Chinese infrastructure REITs are expected to arrive soon, ahead of long-anticipated commercial property REITs. But logistics property will fall under infrastructure

Logistics assets are tipped to be included in the new infrastructure real estate investment trusts (REITs) launched in China, possibly in the coming months. According to industry sources, Chinese groups such as Shanghai Lingang Economic Development Group – described as the third-largest industrial park developer in China – have begun discussions on listing some of their assets.

Shanghai Zhangjiang Hi-Tech Park Development Co, whose signature project is a technology park of the same name in Pudong, Shanghai, is thought to be planning to list its own trust.

In a bid not be seen favouring offshore investors, the Chinese government will prevent companies funded mostly by overseas capital from taking part in the first round of REIT launches – but they might be included in subsequent ones.

“The government would not like to see these groups monetising their assets and making a profit from their investments,” says a person familiar with the Chinese market. “The government looks at things a bit differently from the rest of us.”

But such sentiment has not dampened optimism among foreign investors. “We are trying to be involved,” says a manager of foreign capital in China. “It is fair to say that we are not ready to list, nor can we. But we are looking at how we can work with Chinese logistics groups which can list.” 

Another overseas-based group developing logistics in China is looking at the REIT concept “in detail”, and is planning to start “preparatory work” to position itself for when listing is possible. “It is early days yet, as the guidelines were only released a couple of weeks ago,” says one source.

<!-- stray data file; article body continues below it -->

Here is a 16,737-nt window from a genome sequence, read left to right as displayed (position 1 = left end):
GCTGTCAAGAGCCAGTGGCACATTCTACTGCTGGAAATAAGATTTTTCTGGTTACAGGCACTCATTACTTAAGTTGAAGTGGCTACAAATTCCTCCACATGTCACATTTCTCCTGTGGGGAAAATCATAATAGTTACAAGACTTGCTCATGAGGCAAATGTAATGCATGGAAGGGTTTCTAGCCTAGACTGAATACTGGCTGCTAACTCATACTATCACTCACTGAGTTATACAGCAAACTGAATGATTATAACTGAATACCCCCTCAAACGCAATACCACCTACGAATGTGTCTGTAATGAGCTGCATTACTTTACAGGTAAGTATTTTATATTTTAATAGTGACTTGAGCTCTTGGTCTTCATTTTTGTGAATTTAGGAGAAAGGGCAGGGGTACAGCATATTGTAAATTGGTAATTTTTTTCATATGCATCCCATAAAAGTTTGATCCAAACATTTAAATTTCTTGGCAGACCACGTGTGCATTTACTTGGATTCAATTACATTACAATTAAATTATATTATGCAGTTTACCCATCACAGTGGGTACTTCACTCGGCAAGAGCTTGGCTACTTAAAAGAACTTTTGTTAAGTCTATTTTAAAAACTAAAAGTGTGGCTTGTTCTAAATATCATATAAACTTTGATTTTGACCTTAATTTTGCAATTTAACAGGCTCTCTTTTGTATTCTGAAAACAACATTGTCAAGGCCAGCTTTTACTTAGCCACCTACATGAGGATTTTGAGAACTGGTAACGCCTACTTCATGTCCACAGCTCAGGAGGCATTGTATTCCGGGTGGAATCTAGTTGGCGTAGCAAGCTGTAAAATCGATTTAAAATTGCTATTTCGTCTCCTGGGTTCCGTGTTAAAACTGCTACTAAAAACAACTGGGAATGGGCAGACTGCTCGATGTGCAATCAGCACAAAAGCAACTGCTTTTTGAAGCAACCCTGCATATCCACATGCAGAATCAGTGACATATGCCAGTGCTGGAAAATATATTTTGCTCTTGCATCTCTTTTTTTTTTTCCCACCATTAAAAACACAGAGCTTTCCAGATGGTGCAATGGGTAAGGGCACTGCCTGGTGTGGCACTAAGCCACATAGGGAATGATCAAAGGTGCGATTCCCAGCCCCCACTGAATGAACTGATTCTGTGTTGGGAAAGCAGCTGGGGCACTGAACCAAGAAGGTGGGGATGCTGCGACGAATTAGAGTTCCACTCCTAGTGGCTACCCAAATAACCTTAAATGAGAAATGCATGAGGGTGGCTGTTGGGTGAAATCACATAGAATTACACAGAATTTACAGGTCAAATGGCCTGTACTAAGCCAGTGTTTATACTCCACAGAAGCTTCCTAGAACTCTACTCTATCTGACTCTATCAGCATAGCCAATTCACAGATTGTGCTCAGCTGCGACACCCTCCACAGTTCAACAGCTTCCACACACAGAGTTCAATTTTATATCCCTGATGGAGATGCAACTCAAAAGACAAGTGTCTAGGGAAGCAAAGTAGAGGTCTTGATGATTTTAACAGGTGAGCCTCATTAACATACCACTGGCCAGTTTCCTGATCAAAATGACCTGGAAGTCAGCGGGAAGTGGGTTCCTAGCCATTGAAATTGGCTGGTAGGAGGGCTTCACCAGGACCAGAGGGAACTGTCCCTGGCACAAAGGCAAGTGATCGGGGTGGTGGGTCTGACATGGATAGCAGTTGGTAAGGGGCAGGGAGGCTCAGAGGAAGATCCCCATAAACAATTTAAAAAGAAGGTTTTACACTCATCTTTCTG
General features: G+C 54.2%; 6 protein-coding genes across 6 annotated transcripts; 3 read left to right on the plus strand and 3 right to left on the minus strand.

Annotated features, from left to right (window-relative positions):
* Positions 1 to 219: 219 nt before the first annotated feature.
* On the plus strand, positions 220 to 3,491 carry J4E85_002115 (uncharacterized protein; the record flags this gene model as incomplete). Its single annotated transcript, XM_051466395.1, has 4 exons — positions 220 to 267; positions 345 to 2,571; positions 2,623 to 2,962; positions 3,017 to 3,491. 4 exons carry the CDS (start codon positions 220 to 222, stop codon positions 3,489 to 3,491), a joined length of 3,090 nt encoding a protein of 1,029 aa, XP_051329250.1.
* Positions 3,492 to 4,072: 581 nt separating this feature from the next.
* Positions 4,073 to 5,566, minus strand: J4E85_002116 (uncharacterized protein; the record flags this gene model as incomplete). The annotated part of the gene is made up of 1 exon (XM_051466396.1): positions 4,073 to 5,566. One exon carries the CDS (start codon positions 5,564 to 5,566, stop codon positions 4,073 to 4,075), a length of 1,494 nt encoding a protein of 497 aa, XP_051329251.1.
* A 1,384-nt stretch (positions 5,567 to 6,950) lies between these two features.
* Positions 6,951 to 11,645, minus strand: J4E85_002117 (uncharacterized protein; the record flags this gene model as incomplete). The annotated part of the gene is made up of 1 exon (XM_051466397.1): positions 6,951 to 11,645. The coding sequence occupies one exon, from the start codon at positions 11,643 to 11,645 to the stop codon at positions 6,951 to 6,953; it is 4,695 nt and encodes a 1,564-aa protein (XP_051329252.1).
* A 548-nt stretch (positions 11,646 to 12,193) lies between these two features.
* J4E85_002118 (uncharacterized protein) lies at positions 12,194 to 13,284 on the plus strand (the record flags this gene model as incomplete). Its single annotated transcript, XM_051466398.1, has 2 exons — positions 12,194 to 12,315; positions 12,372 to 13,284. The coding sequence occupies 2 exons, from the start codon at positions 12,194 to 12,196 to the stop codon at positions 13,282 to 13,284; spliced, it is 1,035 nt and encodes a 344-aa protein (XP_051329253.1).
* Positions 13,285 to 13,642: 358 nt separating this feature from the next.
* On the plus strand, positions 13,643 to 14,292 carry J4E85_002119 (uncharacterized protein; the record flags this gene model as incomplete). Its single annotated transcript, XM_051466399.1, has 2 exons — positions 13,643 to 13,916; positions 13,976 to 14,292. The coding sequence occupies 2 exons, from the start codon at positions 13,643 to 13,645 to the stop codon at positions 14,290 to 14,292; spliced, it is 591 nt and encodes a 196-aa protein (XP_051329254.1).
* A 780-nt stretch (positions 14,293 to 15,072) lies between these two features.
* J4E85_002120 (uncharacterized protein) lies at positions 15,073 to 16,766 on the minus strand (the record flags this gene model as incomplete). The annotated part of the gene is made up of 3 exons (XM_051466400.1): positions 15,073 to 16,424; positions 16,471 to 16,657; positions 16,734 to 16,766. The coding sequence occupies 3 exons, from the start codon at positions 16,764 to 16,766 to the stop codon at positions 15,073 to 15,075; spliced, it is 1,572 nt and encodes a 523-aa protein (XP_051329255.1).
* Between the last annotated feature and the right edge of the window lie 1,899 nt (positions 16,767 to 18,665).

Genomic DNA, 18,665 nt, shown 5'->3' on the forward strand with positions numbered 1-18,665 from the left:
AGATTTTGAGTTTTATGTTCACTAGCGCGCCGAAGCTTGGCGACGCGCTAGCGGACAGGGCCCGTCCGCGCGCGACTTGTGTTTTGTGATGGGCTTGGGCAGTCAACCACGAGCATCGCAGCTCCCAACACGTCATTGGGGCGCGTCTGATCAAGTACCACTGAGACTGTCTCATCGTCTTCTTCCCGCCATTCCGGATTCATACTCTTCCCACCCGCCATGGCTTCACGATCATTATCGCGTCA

In April, after more than a decade in discussion, two Chinese authorities – the National Development Reform Commission (NDRC) and the China Securities Regulation Commission (CSCR) – jointly issued draft guidelines for the creation of pilot infrastructure REITs. 

Under the definition of “nature of business”, the NDRC and CSRC include logistics, warehouses, IDCs, high-tech industrial parks, and industrial parks alongside traditional infrastructure, such as toll roads, hydropower and gas heating, sewerage treatment and other public utilities.

Requirements include income-producing assets with growth potential, strong and creditworthy sponsors, and experienced operators. Funds raised for an IPO must be invested in new infrastructure and public utilities. 

A Shanghai-based UBS banking research team estimates that the collective value of assets available to the proposed REITs in the form of toll roads and railways at RMB17trn (€2.21trn), of which about RMB11trn is in interest-bearing debt. 

“This creates big potential for infrastructure REITs,” Robin Xu, UBS investment bank analyst, wrote in a note to clients, saying that Chinese construction companies will benefit most. 

In April, China’s State Council authorised issuance of a further one trillion yuan  in local government special-purpose bonds for infrastructure projects.

“Not only would this additional infrastructure funding help solve construction companies’ leverage problems, it would help stimulate more infrastructure projects to boost construction revenue and profit,” Xu wrote. “This should help provide additional funding for infrastructure projects by encouraging more personal savings to be invested in infrastructure REITs.”

Industry sources say the Chinese government is keen to provide state-owned companies with high-quality, cash-yielding assets.

The joint NDRC/CSRC circular identifies locations from which assets can be included in pilot vehicles, including Jing-Jin-Ji (the Beijing-Tianjin-Hebei megapolis), the Yangtze River Area, the Greater Bay Area of southern China, Hainan, and local economic and development zones.